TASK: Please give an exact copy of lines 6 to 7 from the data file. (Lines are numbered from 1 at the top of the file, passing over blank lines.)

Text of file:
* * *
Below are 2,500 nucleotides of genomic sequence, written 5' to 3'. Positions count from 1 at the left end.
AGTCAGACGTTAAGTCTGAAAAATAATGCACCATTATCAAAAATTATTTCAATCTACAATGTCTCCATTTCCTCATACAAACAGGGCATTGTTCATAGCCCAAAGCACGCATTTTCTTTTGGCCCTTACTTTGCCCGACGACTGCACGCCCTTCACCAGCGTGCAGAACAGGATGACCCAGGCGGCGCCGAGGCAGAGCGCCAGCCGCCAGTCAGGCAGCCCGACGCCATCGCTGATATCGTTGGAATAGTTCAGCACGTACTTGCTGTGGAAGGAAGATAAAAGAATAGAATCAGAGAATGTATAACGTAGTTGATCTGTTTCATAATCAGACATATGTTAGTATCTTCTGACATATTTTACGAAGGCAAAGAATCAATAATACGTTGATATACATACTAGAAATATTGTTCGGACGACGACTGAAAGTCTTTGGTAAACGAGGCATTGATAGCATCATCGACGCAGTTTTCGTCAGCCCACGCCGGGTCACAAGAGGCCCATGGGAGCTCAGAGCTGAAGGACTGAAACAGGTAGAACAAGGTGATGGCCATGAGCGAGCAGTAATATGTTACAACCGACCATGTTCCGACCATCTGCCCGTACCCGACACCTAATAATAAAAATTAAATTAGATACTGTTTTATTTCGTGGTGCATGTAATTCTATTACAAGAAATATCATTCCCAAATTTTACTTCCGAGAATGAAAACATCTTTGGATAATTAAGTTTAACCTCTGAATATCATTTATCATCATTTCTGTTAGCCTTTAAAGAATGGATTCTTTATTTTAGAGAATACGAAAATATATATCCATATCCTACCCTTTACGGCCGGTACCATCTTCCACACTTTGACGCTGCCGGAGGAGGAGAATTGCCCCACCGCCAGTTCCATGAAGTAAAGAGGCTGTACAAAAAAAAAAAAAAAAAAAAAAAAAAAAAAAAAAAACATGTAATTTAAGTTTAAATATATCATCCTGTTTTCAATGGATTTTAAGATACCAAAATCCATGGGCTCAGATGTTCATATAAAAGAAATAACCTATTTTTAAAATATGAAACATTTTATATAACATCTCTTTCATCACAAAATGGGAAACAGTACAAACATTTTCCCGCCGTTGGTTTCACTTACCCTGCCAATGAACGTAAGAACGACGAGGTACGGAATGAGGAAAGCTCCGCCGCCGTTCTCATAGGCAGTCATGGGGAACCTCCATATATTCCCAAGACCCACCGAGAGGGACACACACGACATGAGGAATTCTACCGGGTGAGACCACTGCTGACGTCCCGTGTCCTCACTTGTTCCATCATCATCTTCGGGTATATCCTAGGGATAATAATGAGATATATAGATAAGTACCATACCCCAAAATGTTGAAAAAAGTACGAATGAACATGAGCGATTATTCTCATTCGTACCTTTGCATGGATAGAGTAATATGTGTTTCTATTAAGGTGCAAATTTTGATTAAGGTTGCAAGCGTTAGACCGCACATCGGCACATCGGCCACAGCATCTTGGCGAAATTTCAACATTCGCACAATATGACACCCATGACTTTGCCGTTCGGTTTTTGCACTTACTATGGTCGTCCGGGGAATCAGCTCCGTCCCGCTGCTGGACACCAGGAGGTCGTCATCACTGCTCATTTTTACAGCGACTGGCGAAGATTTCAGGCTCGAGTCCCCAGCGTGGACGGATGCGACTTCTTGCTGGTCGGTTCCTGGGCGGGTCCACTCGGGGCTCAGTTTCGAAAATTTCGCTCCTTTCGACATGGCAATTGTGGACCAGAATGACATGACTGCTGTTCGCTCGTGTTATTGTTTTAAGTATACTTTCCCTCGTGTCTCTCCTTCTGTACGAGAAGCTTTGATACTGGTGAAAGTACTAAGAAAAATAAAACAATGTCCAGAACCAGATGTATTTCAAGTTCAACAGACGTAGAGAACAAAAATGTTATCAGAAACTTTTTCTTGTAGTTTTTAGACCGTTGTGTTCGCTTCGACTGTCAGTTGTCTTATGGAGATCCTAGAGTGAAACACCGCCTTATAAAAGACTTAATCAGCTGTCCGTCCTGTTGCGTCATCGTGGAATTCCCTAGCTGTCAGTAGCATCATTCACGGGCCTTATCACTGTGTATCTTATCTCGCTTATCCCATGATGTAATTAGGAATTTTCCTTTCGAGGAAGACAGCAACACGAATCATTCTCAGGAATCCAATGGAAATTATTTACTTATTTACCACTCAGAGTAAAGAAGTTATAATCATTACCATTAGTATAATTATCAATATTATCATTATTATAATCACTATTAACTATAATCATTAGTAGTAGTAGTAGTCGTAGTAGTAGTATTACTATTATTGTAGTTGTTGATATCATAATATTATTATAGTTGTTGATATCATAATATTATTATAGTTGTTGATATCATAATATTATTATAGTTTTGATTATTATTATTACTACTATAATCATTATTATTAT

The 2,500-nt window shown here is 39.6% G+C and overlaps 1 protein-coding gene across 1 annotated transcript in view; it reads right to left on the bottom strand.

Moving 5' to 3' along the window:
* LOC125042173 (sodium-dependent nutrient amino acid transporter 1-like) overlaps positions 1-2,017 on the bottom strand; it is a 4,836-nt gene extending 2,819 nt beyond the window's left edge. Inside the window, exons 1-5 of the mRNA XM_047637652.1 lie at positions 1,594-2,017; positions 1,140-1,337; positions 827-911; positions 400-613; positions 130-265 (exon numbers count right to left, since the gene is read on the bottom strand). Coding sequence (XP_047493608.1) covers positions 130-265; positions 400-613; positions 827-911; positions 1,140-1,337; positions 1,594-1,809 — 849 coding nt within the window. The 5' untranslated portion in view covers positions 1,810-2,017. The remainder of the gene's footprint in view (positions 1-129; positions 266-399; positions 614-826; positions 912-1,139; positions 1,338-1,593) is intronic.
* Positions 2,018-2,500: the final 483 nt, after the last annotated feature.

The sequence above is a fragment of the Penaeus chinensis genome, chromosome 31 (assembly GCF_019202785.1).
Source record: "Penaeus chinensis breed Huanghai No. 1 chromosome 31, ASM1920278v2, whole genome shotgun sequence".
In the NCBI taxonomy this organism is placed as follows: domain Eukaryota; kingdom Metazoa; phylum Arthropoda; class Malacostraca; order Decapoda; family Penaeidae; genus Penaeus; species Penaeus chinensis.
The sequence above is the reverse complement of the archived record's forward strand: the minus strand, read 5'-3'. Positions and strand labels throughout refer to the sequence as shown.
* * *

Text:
* Positions 2,018-2,500: the final 483 nt, after the last annotated feature.

The sequence above is a fragment of the Penaeus chinensis genome, chromosome 31 (assembly GCF_019202785.1).